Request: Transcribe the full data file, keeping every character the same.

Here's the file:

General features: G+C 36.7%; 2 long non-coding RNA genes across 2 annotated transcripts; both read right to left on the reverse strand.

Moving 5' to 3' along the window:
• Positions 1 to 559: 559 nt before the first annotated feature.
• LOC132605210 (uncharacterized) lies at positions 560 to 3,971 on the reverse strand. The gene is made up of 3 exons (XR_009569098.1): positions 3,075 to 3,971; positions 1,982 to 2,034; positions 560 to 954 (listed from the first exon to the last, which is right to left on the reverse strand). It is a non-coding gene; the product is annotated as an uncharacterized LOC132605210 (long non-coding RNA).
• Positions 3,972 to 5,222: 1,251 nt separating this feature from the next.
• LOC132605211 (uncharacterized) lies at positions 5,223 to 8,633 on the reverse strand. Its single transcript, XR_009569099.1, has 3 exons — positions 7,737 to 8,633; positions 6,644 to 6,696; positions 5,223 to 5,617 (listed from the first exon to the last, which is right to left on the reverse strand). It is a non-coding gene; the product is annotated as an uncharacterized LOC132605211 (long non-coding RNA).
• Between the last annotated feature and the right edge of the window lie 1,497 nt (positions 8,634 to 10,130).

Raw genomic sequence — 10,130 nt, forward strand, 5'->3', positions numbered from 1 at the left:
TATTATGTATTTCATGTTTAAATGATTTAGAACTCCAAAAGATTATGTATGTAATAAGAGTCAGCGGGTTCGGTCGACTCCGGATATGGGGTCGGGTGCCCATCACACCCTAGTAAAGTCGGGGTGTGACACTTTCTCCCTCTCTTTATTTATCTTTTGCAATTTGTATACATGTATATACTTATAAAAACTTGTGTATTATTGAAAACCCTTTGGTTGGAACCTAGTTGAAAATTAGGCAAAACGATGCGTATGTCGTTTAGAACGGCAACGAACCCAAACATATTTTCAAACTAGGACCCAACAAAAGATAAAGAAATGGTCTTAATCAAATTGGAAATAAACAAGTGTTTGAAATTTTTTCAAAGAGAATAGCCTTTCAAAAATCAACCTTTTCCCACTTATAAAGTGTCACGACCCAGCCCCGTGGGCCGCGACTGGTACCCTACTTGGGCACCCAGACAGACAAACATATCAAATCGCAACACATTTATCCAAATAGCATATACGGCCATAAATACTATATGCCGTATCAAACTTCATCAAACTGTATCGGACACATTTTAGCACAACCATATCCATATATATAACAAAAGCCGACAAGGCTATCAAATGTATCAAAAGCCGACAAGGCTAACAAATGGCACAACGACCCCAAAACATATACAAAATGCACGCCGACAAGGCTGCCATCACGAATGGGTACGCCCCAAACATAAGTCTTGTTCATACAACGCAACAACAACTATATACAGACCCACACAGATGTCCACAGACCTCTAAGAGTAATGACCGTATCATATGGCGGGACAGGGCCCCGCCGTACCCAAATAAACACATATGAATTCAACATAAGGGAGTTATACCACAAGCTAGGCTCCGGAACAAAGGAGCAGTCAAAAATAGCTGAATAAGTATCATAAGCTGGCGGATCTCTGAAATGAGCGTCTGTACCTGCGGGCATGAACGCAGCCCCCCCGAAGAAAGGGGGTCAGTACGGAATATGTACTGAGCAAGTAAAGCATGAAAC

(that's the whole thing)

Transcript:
General features: G+C 36.7%; 2 long non-coding RNA genes across 2 annotated transcripts; both read right to left on the reverse strand.

Moving 5' to 3' along the window:
• Positions 1 to 559: 559 nt before the first annotated feature.
• LOC132605210 (uncharacterized) lies at positions 560 to 3,971 on the reverse strand. The gene is made up of 3 exons (XR_009569098.1): positions 3,075 to 3,971; positions 1,982 to 2,034; positions 560 to 954 (listed from the first exon to the last, which is right to left on the reverse strand). It is a non-coding gene; the product is annotated as an uncharacterized LOC132605210 (long non-coding RNA).
• Positions 3,972 to 5,222: 1,251 nt separating this feature from the next.
• LOC132605211 (uncharacterized) lies at positions 5,223 to 8,633 on the reverse strand. Its single transcript, XR_009569099.1, has 3 exons — positions 7,737 to 8,633; positions 6,644 to 6,696; positions 5,223 to 5,617 (listed from the first exon to the last, which is right to left on the reverse strand). It is a non-coding gene; the product is annotated as an uncharacterized LOC132605211 (long non-coding RNA).
• Between the last annotated feature and the right edge of the window lie 1,497 nt (positions 8,634 to 10,130).

Raw genomic sequence — 10,130 nt, forward strand, 5'->3', positions numbered from 1 at the left:
TATTATGTATTTCATGTTTAAATGATTTAGAACTCCAAAAGATTATGTATGTAATAAGAGTCAGCGGGTTCGGTCGACTCCGGATATGGGGTCGGGTGCCCATCACACCCTAGTAAAGTCGGGGTGTGACACTTTCTCCCTCTCTTTATTTATCTTTTGCAATTTGTATACATGTATATACTTATAAAAACTTGTGTATTATTGAAAACCCTTTGGTTGGAACCTAGTTGAAAATTAGGCAAAACGATGCGTATGTCGTTTAGAACGGCAACGAACCCAAACATATTTTCAAACTAGGACCCAACAAAAGATAAAGAAATGGTCTTAATCAAATTGGAAATAAACAAGTGTTTGAAATTTTTTCAAAGAGAATAGCCTTTCAAAAATCAACCTTTTCCCACTTATAAAGTGTCACGACCCAGCCCCGTGGGCCGCGACTGGTACCCTACTTGGGCACCCAGACAGACAAACATATCAAATCGCAACACATTTATCCAAATAGCATATACGGCCATAAATACTATATGCCGTATCAAACTTCATCAAACTGTATCGGACACATTTTAGCACAACCATATCCATATATATAACAAAAGCCGACAAGGCTATCAAATGTATCAAAAGCCGACAAGGCTAACAAATGGCACAACGACCCCAAAACATATACAAAATGCACGCCGACAAGGCTGCCATCACGAATGGGTACGCCCCAAACATAAGTCTTGTTCATACAACGCAACAACAACTATATACAGACCCACACAGATGTCCACAGACCTCTAAGAGTAATGACCGTATCATATGGCGGGACAGGGCCCCGCCGTACCCAAATAAACACATATGAATTCAACATAAGGGAGTTATACCACAAGCTAGGCTCCGGAACAAAGGAGCAGTCAAAAATAGCTGAATAAGTATCATAAGCTGGCGGATCTCTGAAATGAGCGTCTGTACCTGCGGGCATGAACGCAGCCCCCCCGAAGAAAGGGGGTCAGTACGGAATATGTACTGAGCAAGTAAAGCATGAAAC